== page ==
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Vetoing techniques (time domain outlier test)

In an ideal world, the output of an interferometer would be a stationary signal described by Gaussian statistics (with very rare superposed binary inspiral chirps and other gravitational-wave signals). This is unfortunately not the case, as can be quickly determined by simply listening to the raw (whitened) interferometer output. Typically the output is a stationary-sounding hiss, interrupted every few minutes by an obvious irregularity in the data stream. These are typically ``pops", ``bumps", ``clicks", ``howlers", ``scrapers" and other recognizable categories of noises. In at least some cases, there are ``suspects" for these events. For example the pops and bumps might be problems in any of the hundreds of BNC cable connectors used in the instrument.

It is an unfortunate fact that the output of an optimal filter strongly reflects these events. As you have seen in the previous section, a delta-function-like impulse signal in the IFO output can cause a large signal in the optimal filter. And in practice, this happens all of the time - the outputs of optimal chirp filters are frequently triggered by identifiable events in the IFO data stream that are clearly not binary inspiral chirps. Distinguishing these events from real inspiral chirps is called vetoing. We have found that two vetoing techniques work particularly well.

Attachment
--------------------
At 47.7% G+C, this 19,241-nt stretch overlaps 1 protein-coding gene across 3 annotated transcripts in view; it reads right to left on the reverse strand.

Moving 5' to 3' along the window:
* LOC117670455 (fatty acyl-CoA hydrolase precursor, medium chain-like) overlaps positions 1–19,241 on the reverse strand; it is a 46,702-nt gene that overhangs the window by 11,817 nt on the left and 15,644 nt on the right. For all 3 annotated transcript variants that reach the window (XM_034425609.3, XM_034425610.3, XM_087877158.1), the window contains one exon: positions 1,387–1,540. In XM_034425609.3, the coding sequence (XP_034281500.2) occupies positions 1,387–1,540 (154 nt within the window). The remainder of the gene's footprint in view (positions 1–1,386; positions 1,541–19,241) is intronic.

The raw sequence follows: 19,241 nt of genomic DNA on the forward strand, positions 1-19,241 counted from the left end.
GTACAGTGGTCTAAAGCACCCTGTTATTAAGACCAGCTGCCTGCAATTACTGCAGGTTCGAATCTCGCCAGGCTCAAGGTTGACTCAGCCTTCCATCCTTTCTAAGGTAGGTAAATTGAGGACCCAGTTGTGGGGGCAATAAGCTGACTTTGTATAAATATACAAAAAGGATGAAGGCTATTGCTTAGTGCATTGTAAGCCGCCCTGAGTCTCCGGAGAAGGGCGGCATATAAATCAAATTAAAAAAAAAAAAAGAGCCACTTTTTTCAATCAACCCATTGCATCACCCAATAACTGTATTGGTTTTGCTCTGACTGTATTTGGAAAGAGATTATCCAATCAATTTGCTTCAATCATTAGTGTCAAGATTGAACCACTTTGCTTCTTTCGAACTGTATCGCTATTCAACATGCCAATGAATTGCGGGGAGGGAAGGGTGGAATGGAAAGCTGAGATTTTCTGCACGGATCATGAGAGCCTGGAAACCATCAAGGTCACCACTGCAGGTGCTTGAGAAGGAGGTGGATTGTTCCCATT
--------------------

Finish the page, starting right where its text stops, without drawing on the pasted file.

The first technique operates in the time domain, and is documented in the routine is_gaussian(). The idea is straightforward: if a chirp detector (optimal filter) is triggered, then we look in the data stream for an impulse event that might be responsible. Such events can be found by looking at the statistical distribution of the points in the time domain. If this distribution is significantly non-Gaussian then it indicates that some large transient event caused the filter to trigger, and the event is rejected. In Figures [*] and [*] we show a typical stretch of time-domain raw interferometer output, that does not contain any outlier points. This stretch of raw data ``passes" the time-domain outlier test. Figures [*] and [*] show a typical stretch of time-domain raw interferometer output, that does contain outlier points, and ``fails" the time-domain outlier test.

Figure: A short stretch of raw IFO data in the time domain, which passes the outlier test.
Figure: A histogram of this data shows that it has no outlier points.

Figure: A short stretch of raw IFO data in the time domain, which fails the outlier test.
Figure: A histogram of this data shows that it has a number of outlier points - which is why it fails to outlier test.


next up previous contents
Next: Vetoing techniques ( time/frequency Up: GRASP Routines: Gravitational Radiation Previous: Function: time_inject_chirp()   Contents
Bruce Allen 2000-11-19